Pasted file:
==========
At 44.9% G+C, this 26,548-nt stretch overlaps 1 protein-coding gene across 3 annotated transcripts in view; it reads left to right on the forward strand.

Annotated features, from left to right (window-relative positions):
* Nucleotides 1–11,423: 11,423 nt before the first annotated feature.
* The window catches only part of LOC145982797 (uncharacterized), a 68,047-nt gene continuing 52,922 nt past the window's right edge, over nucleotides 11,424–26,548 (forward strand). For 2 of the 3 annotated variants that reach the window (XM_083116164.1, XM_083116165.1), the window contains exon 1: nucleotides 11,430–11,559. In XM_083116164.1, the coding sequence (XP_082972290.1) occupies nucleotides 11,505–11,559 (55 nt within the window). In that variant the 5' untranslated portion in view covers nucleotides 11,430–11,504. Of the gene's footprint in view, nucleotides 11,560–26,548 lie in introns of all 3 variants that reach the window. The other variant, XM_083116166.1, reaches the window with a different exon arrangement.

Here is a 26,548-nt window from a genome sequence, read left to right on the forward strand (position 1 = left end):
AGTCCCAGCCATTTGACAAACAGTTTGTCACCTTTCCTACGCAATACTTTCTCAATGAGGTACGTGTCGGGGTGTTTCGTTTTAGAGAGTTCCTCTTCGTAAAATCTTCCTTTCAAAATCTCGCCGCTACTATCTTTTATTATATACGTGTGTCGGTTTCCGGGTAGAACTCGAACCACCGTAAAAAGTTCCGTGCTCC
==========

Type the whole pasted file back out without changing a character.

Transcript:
At 44.9% G+C, this 26,548-nt stretch overlaps 1 protein-coding gene across 3 annotated transcripts in view; it reads left to right on the forward strand.

Annotated features, from left to right (window-relative positions):
* Nucleotides 1–11,423: 11,423 nt before the first annotated feature.
* The window catches only part of LOC145982797 (uncharacterized), a 68,047-nt gene continuing 52,922 nt past the window's right edge, over nucleotides 11,424–26,548 (forward strand). For 2 of the 3 annotated variants that reach the window (XM_083116164.1, XM_083116165.1), the window contains exon 1: nucleotides 11,430–11,559. In XM_083116164.1, the coding sequence (XP_082972290.1) occupies nucleotides 11,505–11,559 (55 nt within the window). In that variant the 5' untranslated portion in view covers nucleotides 11,430–11,504. Of the gene's footprint in view, nucleotides 11,560–26,548 lie in introns of all 3 variants that reach the window. The other variant, XM_083116166.1, reaches the window with a different exon arrangement.

Here is a 26,548-nt window from a genome sequence, read left to right on the forward strand (position 1 = left end):
AGTCCCAGCCATTTGACAAACAGTTTGTCACCTTTCCTACGCAATACTTTCTCAATGAGGTACGTGTCGGGGTGTTTCGTTTTAGAGAGTTCCTCTTCGTAAAATCTTCCTTTCAAAATCTCGCCGCTACTATCTTTTATTATATACGTGTGTCGGTTTCCGGGTAGAACTCGAACCACCGTAAAAAGTTCCGTGCTCC